Till recently, critical inquiry in India focused primarily on technology and its negative impact on privacy. Public discourse has been largely enamoured with how these data gathering and processing solutions – including social media and messaging, drones, internet-of-things, and audio and video surveillance — infringe upon privacy.
The noteworthy exception in this was when Justice A.P. Shah Committee Report (2012) elaborated on how privacy principles can constructively shape technology.
Last week’s verdict in Justice Puttaswamy v. Union of India went further. Part of this transition is because of the analytic content offered towards fleshing out the privacy right in greater detail, as discussed earlier.
The verdict offers a fairly comprehensive coverage of the ways in which technology and big data models have come to rule, thus presenting them as important social and economic realities that we need to work with, rather than work against. Justice Chandrachud, in para 151, factors their pervasiveness as a strong enough reason to discard an originalist interpretation of the Constitution.
His opinion then proceeds to note (in paras 170 and 171) the electronic tracks left behind by multiple online transactions we are increasingly reliant on. Similarly, Justice Kaul observes in para 18 that we are no longer contending with new forms of data alone, but also new methods to analyse and use such data, with more effective algorithms and enhanced computational powers.
Even while recognising technological pervasiveness, the verdict adds a few important caveats, paving the path for constructive use of technology and data in appropriate situations.
Justice Chandrachud observes that data mining can be useful to ensure that the state resources are properly deployed to legitimate beneficiaries, thus becoming a valid ground for the state to insist on the collection of authentic data. So long as the gathered data is used to promote legitimate state purposes and not for extraneous reasons, privacy could well take a back-seat.
Digital platforms have been acknowledged as a vital tool to ensure good governance, and to spread innovation and knowledge, factoring in the possibility of using anonymised data to design policy interventions.
Justice Kaul’s opinion also reflects the reality that there are cases where collection and processing of big data is legitimate and proportionate, even when invasive of privacy, due to the ability of big data models to promote public interest.
Carefully parsing these observations, the picture that emerges is of two different kinds of big data uses, which find legally justifiable deployment. The first is the use of data science in public policy formulation and targeting of state benefits; and the second, the role of data in furthering private innovation, often captured by industry captains by likening data to oil.
As Justice Chandrachud observes, data can be invaluable when confronted with a public health crisis or similar exigencies. Whether carpooling arrangements lead to lesser vehicular congestion, cash subsidies are counter-productive, or caste-based reservations deliver education outcomes, are all issues which, with the right data-sets and political will, can be better addressed through policy intervention.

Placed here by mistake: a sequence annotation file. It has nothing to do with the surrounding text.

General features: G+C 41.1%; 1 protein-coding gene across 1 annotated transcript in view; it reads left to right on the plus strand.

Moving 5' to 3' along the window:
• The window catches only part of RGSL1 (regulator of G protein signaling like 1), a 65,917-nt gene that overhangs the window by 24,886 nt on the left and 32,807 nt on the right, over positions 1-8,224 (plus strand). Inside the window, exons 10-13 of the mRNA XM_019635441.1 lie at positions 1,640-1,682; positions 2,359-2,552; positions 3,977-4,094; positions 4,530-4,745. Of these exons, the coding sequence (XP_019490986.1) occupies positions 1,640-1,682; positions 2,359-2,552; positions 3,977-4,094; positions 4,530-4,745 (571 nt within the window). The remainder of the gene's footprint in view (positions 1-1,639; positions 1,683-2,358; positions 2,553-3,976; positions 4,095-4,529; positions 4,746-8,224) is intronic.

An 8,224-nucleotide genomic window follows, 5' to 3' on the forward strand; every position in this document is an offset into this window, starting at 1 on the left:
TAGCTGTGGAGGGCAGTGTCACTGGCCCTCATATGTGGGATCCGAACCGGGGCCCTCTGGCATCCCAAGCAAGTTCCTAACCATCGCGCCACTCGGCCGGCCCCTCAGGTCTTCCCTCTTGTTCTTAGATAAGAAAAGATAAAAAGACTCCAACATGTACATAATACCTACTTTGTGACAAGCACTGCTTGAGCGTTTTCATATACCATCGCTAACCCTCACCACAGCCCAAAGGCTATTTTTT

Further, the fulcrum of good governance rests on access to accurate information, and there’s no better way than digital media to disseminate it. Paper-based solutions, coupled with an inherently tardy structure of requesting for information rather than making it all available on real-time basis, results in limited and cumbersome access under the Right to Infomation Act.
In such cases, platforms and apps can significantly contribute towards easing informational access. From a reading of the verdict, it appears that for such big data uses, even absence of individual consent may not be critical, so long as there is a compelling state interest, and safeguards such as anonymisation of private details are in place.
It is difficult to decide whether this verdict places individual consent as a deal-breaker when it comes to private actor uses and innovation around data. The Chandrachud opinion only states that consent is central to data protection policies, which favor individual autonomy as much as privacy.
In any case, we are at a juncture where many of us willingly sign on to multiple apps without reading those elaborate privacy policies. Perhaps with this in mind, the opinion notes other principles such as transparency regarding data transfer and use, and non-discrimination, as vital in shaping a data protection regime, but leaves it to parliament to do the balancing act.
The Kaul opinion refers to the Shah committee’s report, containing recommendations to create privacy commissioners at both central and state levels, and the need for a co-regulatory enforcement regime. This should have a direct bearing on the UIDAI’s present role as both data custodian and regulator/enforcer, when the constitutional challenge to the Aadhaar Act is taken up for hearing by the five-judge bench.
When designing innovating solutions for policy making, privacy is a critical and legally unavoidable layer. This can influence both technical and governance features. The recent verdict makes this abundantly clear, leaving the nuance to lawmakers, and other benches and courts.